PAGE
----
The Internet security vendor discontinues sales of the well-known password cracking application.
Symantec has quietly pulled the plug on sales of L0phtCrack, the venerable password auditing and recovery application.
The decision to discontinue support for L0phtCrack, also known as LC5, comes just months after Symantec stopped selling the application to customers outside the United States and Canada out of concerns that it violated cryptography export controls.
The Cupertino, Calif.-based security vendor could not be reached for comment on the decision, but a note sent to existing L0phtCraft users said the product did not fit into Symantecs plans for the future.
The ship date of L0phtCraft was Mar. 3, 2006 and Symantec will offer customer help until Dec. 16, 2006. The company will not be shipping any product code updates, enhancements or fixes to L0phtCraft after March 3.
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"Symantec will continue to use reasonable commercial efforts to provide available customer support by e-mail to U.S. and Canada based customers who purchased L0phtCrack (LC) products," the note read.
"As a courtesy to LC customers, we offer customer help via e-mail regarding product usability inquiries through December 16, 2006," the note added.
Rick Fleming, chief technical officer at security risk assessment firm Digital Defense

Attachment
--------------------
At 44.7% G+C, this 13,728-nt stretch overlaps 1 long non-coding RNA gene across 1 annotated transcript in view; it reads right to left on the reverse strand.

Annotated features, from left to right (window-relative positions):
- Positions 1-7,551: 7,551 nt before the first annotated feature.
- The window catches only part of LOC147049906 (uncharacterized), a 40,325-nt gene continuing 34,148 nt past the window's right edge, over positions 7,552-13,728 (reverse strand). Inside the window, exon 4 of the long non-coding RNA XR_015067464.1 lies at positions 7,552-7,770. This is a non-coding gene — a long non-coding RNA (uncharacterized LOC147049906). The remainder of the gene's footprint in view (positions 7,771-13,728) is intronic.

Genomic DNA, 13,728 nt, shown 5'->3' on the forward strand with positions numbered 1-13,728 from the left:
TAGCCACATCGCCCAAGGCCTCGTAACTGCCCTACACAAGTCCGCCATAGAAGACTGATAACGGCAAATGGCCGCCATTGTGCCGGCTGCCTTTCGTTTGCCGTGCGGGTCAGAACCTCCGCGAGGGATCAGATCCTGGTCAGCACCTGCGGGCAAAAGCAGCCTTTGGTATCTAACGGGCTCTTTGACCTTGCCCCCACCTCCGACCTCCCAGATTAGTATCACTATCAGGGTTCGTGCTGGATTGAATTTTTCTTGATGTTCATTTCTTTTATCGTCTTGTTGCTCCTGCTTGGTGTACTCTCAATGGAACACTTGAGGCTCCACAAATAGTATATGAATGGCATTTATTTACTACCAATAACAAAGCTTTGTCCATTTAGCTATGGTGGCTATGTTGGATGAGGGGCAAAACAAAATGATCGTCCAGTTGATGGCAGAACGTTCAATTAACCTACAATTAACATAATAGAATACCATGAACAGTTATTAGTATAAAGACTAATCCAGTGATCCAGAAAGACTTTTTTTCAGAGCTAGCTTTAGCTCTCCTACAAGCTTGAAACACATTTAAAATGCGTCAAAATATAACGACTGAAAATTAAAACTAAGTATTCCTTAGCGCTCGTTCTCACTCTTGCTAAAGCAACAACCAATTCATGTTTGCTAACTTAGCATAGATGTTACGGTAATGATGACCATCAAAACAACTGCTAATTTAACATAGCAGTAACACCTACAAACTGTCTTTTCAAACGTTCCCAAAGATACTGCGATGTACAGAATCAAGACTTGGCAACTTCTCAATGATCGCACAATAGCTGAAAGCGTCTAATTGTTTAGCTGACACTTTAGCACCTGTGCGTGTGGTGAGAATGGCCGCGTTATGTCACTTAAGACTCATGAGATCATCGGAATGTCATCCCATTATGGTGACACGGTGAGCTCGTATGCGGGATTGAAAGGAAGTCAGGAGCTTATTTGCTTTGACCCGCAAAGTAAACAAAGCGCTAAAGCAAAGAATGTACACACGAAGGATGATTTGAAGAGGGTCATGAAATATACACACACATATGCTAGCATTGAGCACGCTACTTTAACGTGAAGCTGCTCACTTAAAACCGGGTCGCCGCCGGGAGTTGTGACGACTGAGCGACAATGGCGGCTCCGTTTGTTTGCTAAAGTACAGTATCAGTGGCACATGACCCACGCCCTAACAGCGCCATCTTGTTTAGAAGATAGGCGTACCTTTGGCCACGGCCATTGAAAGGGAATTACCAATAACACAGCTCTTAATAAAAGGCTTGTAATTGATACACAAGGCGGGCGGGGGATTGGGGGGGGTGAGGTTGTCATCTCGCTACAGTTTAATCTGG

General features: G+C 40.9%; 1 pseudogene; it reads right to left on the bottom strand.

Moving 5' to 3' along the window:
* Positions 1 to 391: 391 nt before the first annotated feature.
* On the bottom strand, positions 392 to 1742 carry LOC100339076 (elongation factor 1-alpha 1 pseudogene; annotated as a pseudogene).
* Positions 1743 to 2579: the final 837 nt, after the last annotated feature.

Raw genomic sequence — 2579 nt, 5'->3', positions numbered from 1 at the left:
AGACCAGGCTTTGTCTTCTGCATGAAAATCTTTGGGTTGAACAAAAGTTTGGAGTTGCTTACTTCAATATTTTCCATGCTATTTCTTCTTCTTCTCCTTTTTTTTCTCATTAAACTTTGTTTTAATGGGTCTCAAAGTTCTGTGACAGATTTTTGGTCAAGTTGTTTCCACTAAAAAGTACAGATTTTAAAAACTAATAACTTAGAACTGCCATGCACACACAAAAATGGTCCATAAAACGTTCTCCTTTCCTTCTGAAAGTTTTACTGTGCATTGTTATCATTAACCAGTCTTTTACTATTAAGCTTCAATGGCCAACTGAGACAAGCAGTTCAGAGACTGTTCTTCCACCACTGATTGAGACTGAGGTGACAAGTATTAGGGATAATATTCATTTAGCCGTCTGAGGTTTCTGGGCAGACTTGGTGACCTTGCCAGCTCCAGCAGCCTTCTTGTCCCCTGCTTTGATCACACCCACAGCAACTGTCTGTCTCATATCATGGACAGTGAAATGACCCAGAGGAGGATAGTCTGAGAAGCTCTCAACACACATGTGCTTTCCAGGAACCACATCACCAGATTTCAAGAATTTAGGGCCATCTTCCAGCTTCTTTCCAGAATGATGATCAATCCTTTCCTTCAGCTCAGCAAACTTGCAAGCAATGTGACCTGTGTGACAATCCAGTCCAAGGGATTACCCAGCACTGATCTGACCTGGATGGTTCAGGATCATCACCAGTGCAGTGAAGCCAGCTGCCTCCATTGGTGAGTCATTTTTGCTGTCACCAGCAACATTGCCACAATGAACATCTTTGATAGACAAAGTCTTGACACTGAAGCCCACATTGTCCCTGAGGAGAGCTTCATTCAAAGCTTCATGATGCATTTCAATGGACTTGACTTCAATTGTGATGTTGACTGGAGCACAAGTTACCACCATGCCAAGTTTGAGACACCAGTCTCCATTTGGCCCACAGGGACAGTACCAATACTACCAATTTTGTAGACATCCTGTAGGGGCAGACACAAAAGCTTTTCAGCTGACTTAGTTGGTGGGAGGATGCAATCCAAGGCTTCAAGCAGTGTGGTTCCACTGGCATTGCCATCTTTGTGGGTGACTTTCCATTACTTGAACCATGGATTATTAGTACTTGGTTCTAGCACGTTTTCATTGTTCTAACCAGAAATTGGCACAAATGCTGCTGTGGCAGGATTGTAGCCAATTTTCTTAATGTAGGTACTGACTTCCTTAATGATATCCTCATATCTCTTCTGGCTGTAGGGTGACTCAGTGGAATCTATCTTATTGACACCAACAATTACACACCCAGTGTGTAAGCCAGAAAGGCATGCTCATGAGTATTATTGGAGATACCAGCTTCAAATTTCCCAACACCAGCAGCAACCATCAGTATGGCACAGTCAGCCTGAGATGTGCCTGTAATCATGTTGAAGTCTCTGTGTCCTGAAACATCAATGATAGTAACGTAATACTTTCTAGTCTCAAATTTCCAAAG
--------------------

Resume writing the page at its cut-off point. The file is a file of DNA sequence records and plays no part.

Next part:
said the end of Symantec support for L0phtCraft support isnt a big surprise.
"There was always going to be a double-edged sword for Symantec. L0phtCraft is valuable as a good password-strength auditing tool but its also popular with [malicious] hackers who used it to break passwords and attack networks," Fleming said in an interview with eWEEK.
He said Digital Defense used L0phtCraft in its penetrating testing products to identify and remediate security vulnerabilities that result from the use of weak or easily guessed passwords.
L0phtCraft can also be used to recover Windows and Unix account passwords to access user and administrator accounts whose passwords are lost or to streamline migration of users to newer authentication systems.
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L0phtCrack was originally produced by the L0pht, the Boston, Mass.-based security research group founded by Peiter "Mudge" Zatko and Chris "Weld Pond" Wysopal.
It combines several password cracking techniques, including dictionary, brute-force and hybrid attacks and became one of the most widely used in the hacker community.
In 2000, L0pht merged with security research outfit @stake and continued to produce L0phtCraft until 2004 when Symantec bought @stake.
There are several alternative password auditing tools available, including John the Ripper, RainbowCrack
and Cain and Abel.
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